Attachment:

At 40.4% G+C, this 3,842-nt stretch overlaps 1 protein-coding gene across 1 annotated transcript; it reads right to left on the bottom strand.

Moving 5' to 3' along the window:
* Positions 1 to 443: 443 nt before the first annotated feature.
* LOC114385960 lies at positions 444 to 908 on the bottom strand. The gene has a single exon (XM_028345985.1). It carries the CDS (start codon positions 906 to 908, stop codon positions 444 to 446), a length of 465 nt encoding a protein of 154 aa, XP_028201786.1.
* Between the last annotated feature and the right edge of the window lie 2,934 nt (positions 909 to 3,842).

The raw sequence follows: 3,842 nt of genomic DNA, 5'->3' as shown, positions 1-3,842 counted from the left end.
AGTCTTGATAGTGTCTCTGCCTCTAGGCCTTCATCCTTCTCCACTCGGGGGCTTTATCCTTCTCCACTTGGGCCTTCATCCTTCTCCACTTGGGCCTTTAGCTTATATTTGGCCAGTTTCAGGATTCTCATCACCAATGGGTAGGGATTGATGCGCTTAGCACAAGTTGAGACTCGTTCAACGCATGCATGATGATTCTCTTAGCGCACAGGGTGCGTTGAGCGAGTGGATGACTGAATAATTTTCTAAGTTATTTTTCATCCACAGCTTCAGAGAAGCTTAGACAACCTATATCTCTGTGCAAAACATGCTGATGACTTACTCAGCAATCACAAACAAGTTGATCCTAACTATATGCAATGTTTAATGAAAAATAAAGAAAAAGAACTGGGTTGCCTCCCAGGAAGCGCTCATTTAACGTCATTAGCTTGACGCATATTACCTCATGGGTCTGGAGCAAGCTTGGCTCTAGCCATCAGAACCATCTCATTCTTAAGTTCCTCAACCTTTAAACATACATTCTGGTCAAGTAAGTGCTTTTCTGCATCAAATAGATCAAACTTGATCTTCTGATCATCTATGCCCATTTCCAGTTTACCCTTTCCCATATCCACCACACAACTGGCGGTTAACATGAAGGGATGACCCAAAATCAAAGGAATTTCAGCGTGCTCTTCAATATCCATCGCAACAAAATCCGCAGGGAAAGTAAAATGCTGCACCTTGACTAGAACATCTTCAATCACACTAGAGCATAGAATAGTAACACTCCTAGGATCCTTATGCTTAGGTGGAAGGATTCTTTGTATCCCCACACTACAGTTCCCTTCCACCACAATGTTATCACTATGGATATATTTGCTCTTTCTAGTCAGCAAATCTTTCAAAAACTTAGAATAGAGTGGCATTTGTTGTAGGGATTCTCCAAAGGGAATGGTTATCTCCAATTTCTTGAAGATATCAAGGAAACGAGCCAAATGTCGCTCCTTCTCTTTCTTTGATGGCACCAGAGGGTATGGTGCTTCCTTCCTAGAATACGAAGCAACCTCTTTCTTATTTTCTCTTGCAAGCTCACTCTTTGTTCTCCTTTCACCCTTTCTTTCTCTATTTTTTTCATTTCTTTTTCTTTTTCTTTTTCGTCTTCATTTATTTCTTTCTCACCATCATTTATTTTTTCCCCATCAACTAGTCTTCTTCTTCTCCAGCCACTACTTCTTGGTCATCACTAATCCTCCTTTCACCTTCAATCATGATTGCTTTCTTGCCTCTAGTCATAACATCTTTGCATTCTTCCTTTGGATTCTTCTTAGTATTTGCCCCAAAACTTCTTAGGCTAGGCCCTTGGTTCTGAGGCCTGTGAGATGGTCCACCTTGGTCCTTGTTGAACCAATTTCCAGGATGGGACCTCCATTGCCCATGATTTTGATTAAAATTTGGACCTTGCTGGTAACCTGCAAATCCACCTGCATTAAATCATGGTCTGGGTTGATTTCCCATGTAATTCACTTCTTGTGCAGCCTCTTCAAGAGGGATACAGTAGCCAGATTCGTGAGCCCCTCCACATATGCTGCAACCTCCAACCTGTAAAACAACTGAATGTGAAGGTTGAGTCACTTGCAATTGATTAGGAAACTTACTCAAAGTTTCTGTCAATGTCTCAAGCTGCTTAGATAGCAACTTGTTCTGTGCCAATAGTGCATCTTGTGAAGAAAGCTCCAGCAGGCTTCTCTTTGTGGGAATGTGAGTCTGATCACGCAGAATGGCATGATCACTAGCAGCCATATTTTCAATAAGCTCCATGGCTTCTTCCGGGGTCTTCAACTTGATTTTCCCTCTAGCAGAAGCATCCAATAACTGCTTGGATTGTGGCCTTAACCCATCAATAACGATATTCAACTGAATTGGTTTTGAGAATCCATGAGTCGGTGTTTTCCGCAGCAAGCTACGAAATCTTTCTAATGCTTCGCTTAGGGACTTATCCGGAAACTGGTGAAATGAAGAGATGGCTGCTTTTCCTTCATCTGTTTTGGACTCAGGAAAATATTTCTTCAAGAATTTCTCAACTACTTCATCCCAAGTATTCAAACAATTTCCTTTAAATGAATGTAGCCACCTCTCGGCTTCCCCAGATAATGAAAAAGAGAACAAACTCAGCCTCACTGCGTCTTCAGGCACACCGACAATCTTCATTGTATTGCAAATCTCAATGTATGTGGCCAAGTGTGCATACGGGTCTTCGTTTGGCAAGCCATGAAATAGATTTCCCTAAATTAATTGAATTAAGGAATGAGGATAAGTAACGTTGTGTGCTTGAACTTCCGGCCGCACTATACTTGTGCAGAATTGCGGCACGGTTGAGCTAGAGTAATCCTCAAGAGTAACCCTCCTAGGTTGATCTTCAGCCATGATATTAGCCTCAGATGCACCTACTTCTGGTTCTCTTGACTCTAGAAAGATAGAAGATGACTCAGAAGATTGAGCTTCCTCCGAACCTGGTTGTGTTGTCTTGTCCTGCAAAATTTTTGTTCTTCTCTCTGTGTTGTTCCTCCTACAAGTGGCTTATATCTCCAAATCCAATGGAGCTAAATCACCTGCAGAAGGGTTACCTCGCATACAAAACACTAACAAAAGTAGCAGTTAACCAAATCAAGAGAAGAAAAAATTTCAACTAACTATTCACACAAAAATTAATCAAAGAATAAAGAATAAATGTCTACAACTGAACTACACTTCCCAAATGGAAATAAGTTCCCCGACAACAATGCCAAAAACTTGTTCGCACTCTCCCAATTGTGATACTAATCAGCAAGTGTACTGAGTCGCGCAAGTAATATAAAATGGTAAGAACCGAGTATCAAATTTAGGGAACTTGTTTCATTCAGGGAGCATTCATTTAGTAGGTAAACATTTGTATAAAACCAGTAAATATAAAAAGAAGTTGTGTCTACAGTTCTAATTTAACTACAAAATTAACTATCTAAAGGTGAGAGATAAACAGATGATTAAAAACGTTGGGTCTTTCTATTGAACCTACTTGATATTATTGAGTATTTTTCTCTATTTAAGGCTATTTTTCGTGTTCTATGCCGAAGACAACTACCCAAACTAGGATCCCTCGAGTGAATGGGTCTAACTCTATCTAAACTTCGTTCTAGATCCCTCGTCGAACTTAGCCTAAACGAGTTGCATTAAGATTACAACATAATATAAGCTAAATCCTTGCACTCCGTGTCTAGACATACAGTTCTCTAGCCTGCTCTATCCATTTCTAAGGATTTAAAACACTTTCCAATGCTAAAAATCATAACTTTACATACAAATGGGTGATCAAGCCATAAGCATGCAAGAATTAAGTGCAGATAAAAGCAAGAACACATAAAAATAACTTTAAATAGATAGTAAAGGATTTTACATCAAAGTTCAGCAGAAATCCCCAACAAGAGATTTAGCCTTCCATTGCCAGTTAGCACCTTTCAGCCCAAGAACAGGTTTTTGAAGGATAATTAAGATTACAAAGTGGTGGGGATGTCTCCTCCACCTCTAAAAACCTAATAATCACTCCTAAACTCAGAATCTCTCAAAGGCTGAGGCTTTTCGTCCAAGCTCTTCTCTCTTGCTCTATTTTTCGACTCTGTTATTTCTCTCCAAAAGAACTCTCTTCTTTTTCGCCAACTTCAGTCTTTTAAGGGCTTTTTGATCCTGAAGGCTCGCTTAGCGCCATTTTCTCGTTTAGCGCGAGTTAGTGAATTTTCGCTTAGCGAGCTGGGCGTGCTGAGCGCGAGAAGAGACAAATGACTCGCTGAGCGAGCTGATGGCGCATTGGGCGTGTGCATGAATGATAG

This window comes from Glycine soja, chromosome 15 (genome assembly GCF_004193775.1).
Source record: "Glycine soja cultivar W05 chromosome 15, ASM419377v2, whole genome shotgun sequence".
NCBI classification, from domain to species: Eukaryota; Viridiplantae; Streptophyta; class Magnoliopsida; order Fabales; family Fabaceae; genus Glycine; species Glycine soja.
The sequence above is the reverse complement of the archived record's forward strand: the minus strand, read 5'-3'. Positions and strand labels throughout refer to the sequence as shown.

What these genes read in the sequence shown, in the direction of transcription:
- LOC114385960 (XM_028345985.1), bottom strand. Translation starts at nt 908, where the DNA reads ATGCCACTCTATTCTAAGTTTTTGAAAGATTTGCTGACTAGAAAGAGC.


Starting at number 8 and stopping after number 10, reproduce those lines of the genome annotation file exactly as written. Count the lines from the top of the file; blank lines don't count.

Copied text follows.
This window comes from Glycine soja, chromosome 15 (genome assembly GCF_004193775.1).
Source record: "Glycine soja cultivar W05 chromosome 15, ASM419377v2, whole genome shotgun sequence".
NCBI classification, from domain to species: Eukaryota; Viridiplantae; Streptophyta; class Magnoliopsida; order Fabales; family Fabaceae; genus Glycine; species Glycine soja.